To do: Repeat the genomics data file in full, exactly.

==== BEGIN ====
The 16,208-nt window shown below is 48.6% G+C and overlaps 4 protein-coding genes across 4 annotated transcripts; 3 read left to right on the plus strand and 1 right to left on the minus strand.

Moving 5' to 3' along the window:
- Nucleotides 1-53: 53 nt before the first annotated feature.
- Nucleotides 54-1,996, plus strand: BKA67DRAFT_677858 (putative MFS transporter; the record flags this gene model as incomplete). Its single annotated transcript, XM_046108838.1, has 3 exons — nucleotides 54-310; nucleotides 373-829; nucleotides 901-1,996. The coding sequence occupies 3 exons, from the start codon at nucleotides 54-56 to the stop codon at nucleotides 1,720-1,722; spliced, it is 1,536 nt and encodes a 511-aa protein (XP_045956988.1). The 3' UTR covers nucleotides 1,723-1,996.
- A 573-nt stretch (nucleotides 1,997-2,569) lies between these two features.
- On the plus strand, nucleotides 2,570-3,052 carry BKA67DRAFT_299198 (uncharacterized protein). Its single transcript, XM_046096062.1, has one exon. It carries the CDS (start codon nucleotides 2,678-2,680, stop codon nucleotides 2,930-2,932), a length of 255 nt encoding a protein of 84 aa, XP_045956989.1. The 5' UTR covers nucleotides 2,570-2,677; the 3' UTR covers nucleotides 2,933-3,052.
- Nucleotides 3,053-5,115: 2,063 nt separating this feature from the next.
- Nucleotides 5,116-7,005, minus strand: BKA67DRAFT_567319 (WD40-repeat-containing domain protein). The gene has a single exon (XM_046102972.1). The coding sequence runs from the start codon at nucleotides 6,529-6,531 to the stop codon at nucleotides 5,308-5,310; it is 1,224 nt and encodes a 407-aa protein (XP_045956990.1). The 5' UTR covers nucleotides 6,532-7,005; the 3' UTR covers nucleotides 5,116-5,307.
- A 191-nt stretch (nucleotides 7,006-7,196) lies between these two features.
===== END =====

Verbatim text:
The 16,208-nt window shown below is 48.6% G+C and overlaps 4 protein-coding genes across 4 annotated transcripts; 3 read left to right on the plus strand and 1 right to left on the minus strand.

Moving 5' to 3' along the window:
- Nucleotides 1-53: 53 nt before the first annotated feature.
- Nucleotides 54-1,996, plus strand: BKA67DRAFT_677858 (putative MFS transporter; the record flags this gene model as incomplete). Its single annotated transcript, XM_046108838.1, has 3 exons — nucleotides 54-310; nucleotides 373-829; nucleotides 901-1,996. The coding sequence occupies 3 exons, from the start codon at nucleotides 54-56 to the stop codon at nucleotides 1,720-1,722; spliced, it is 1,536 nt and encodes a 511-aa protein (XP_045956988.1). The 3' UTR covers nucleotides 1,723-1,996.
- A 573-nt stretch (nucleotides 1,997-2,569) lies between these two features.
- On the plus strand, nucleotides 2,570-3,052 carry BKA67DRAFT_299198 (uncharacterized protein). Its single transcript, XM_046096062.1, has one exon. It carries the CDS (start codon nucleotides 2,678-2,680, stop codon nucleotides 2,930-2,932), a length of 255 nt encoding a protein of 84 aa, XP_045956989.1. The 5' UTR covers nucleotides 2,570-2,677; the 3' UTR covers nucleotides 2,933-3,052.
- Nucleotides 3,053-5,115: 2,063 nt separating this feature from the next.
- Nucleotides 5,116-7,005, minus strand: BKA67DRAFT_567319 (WD40-repeat-containing domain protein). The gene has a single exon (XM_046102972.1). The coding sequence runs from the start codon at nucleotides 6,529-6,531 to the stop codon at nucleotides 5,308-5,310; it is 1,224 nt and encodes a 407-aa protein (XP_045956990.1). The 5' UTR covers nucleotides 6,532-7,005; the 3' UTR covers nucleotides 5,116-5,307.
- A 191-nt stretch (nucleotides 7,006-7,196) lies between these two features.